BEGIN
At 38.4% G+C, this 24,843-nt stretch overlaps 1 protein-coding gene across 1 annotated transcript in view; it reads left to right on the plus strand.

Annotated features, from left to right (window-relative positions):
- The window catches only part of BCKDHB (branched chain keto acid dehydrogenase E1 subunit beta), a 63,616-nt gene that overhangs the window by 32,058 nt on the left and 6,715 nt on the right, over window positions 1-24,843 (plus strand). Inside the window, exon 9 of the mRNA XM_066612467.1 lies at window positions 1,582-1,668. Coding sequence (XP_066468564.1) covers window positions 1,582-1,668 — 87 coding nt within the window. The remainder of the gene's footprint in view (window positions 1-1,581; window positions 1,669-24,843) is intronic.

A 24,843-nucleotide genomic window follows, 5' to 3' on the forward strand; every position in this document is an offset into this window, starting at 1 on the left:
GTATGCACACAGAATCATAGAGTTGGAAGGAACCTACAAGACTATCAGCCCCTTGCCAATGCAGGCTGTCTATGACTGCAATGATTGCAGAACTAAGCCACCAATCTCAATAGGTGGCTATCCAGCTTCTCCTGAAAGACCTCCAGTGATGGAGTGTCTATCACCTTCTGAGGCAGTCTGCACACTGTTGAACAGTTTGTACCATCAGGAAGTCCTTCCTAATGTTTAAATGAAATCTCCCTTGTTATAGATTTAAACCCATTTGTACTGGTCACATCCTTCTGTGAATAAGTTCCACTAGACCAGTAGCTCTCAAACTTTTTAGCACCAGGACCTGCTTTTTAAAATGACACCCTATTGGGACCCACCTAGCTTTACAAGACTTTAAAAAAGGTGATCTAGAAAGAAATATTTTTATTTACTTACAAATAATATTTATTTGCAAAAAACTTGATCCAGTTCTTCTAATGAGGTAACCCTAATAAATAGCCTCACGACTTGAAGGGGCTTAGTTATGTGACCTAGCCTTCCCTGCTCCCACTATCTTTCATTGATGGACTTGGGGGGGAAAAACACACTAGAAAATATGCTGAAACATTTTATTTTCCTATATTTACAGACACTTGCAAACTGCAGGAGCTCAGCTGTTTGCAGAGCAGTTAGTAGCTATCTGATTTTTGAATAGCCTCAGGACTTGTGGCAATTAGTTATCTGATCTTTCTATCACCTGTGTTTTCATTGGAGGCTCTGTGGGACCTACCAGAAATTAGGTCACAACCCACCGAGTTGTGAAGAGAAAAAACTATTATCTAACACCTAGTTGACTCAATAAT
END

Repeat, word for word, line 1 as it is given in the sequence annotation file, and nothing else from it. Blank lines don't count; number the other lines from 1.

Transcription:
At 38.4% G+C, this 24,843-nt stretch overlaps 1 protein-coding gene across 1 annotated transcript in view; it reads left to right on the plus strand.